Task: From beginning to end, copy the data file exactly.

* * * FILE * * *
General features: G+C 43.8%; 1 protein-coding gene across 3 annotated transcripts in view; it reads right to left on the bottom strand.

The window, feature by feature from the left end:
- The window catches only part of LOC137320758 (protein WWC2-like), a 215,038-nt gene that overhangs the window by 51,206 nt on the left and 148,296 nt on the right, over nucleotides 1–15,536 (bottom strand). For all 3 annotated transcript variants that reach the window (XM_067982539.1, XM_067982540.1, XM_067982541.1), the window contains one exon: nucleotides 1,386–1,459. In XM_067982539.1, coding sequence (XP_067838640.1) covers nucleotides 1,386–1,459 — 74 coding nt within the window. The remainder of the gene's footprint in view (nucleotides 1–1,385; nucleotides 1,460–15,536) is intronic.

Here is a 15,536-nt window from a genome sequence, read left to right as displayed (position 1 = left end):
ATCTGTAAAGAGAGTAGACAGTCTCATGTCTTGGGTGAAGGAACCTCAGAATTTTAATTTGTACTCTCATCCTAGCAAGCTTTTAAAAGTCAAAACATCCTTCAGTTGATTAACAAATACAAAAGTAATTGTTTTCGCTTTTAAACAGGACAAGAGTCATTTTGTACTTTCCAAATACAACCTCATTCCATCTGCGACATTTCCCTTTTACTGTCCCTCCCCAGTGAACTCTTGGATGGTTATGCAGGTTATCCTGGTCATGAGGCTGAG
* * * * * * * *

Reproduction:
General features: G+C 43.8%; 1 protein-coding gene across 3 annotated transcripts in view; it reads right to left on the bottom strand.

The window, feature by feature from the left end:
- The window catches only part of LOC137320758 (protein WWC2-like), a 215,038-nt gene that overhangs the window by 51,206 nt on the left and 148,296 nt on the right, over nucleotides 1–15,536 (bottom strand). For all 3 annotated transcript variants that reach the window (XM_067982539.1, XM_067982540.1, XM_067982541.1), the window contains one exon: nucleotides 1,386–1,459. In XM_067982539.1, coding sequence (XP_067838640.1) covers nucleotides 1,386–1,459 — 74 coding nt within the window. The remainder of the gene's footprint in view (nucleotides 1–1,385; nucleotides 1,460–15,536) is intronic.

Here is a 15,536-nt window from a genome sequence, read left to right as displayed (position 1 = left end):
ATCTGTAAAGAGAGTAGACAGTCTCATGTCTTGGGTGAAGGAACCTCAGAATTTTAATTTGTACTCTCATCCTAGCAAGCTTTTAAAAGTCAAAACATCCTTCAGTTGATTAACAAATACAAAAGTAATTGTTTTCGCTTTTAAACAGGACAAGAGTCATTTTGTACTTTCCAAATACAACCTCATTCCATCTGCGACATTTCCCTTTTACTGTCCCTCCCCAGTGAACTCTTGGATGGTTATGCAGGTTATCCTGGTCATGAGGCTGAG